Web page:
X Step Driving Critique

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X Step Driving Critique

Postby JoshV » Wed Sep 22, 2010 8:03 am

Here is a video of my drive that I've been looking over for the last while. The few things I have realized based on this on my own are:

* Don't grab the disc with my trailing hand, keep it back to provide more swing.
* My X Step is useless right now as I am not pivoting my body. My heel/butt should face my target on the first step and then pivot out with my arm following to provide more power.
* Keep the disc level on my back swing, I seem to flare it up for no reason.

http://www.youtube.com/watch?v=jYp0djqHttU
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Re: X Step Driving Critique

Postby JR » Wed Sep 22, 2010 10:35 am

Those and you're weight back. The heart should be as close to the target as the right knee when the disc leaves the fingers. Your x step moving direction is for an anny -where you trying those? A flat release should start at rear center and end up at front center (excuse me is it centre in Canada?) of the tee with the right leg of the plant step landing on the center line of the tee or a couple of inches right of it. The more right you plant the more hyzer your body is tilted and the more repeatable the angles are gonna be. As long as you align everything the same. It's not just the disc angle in the hand and arm swing line that determines the angle the disc is flying at. The arm acceleration optimum varies from person to person according to their current muscle speed and power and it's gonna change along the career. Check out what happens if you stay loose until the rear of the disc is by the right pec or even later.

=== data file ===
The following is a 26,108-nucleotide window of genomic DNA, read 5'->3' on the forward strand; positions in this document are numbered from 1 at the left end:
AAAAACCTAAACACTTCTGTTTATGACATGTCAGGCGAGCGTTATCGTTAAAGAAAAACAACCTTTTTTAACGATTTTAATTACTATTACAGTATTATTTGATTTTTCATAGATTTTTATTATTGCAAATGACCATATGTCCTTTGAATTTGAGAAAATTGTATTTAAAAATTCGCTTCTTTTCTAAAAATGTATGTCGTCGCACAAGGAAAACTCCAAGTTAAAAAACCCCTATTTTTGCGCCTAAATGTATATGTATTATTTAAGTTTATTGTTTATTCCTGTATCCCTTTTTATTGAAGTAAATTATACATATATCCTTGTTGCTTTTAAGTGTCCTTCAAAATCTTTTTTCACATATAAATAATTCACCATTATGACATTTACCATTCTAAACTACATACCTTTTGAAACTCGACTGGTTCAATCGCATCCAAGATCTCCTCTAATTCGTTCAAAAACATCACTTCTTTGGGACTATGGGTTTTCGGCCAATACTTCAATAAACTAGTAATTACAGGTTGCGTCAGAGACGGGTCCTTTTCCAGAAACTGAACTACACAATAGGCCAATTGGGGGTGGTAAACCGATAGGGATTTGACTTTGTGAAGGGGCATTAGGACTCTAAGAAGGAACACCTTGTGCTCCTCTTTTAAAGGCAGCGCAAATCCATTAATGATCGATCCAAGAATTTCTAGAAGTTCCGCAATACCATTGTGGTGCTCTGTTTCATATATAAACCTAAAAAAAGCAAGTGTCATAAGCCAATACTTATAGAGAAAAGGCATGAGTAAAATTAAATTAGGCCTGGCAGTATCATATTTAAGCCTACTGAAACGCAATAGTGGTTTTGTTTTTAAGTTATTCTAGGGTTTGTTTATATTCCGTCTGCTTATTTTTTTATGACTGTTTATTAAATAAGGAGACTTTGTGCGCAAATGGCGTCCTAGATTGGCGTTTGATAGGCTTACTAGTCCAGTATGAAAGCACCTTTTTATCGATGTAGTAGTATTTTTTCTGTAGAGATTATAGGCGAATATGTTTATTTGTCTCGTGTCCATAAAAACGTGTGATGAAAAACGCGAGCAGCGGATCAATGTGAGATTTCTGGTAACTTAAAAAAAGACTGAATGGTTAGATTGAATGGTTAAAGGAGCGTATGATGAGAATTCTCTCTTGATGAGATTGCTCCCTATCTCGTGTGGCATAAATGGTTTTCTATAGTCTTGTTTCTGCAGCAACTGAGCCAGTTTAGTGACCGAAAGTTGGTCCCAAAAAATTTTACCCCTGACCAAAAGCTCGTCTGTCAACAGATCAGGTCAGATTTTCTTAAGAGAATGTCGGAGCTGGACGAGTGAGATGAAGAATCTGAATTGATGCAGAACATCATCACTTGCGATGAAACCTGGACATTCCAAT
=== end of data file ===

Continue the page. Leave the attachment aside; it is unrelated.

Your wrist didn't stay down. It raised above neutral which is way bad. Did the discs shoot up? Well I looked at the first one more closely so I'm not sure if the second drive from the same. The wrist needs to stay down and may require the effort of wrestling to keep down if you want to get extreme nose down.

Does the left hand in front of the face for most of the throw distract you? It is dead weight like an anchor being dragged around. If you could move it during the throw so that the pivot isn't disturbed you would generate more power. And make everything happen faster so you also would likely need to change timing and aiming.
Flat shots need running on the center line of the tee and planting each step on the center line. Anhyzer needs running from rear right to front left with the plant step hitting the ground to the left of the line you're running on. Hyzer is the mirror of that.
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Re: X Step Driving Critique

Postby JoshV » Wed Sep 22, 2010 11:13 am

JR wrote:Those and you're weight back. The heart should be as close to the target as the right knee when the disc leaves the fingers. Your x step moving direction is for an anny -where you trying those? A flat release should start at rear center and end up at front center (excuse me is it centre in Canada?) of the tee with the right leg of the plant step landing on the center line of the tee or a couple of inches right of it. The more right you plant the more hyzer your body is tilted and the more repeatable the angles are gonna be.


Ah - very good. I usually go back right to front left. Will change that.

Your wrist didn't stay down. It raised above neutral which is way bad. Did the discs shoot up? Well I looked at the first one more closely so I'm not sure if the second drive from the same. The wrist needs to stay down and may require the effort of wrestling to keep down if you want to get extreme nose down.

Yes actually, I have that problem alot. I have had a few drives where I must have had my wrist staying down and discs were going on a completely different line, I'd like to keep it at that. Good tip!

Does the left hand in front of the face for most of the throw distract you? It is dead weight like an anchor being dragged around. If you could move it during the throw so that the pivot isn't disturbed you would generate more power. And make everything happen faster so you also would likely need to change timing and aiming.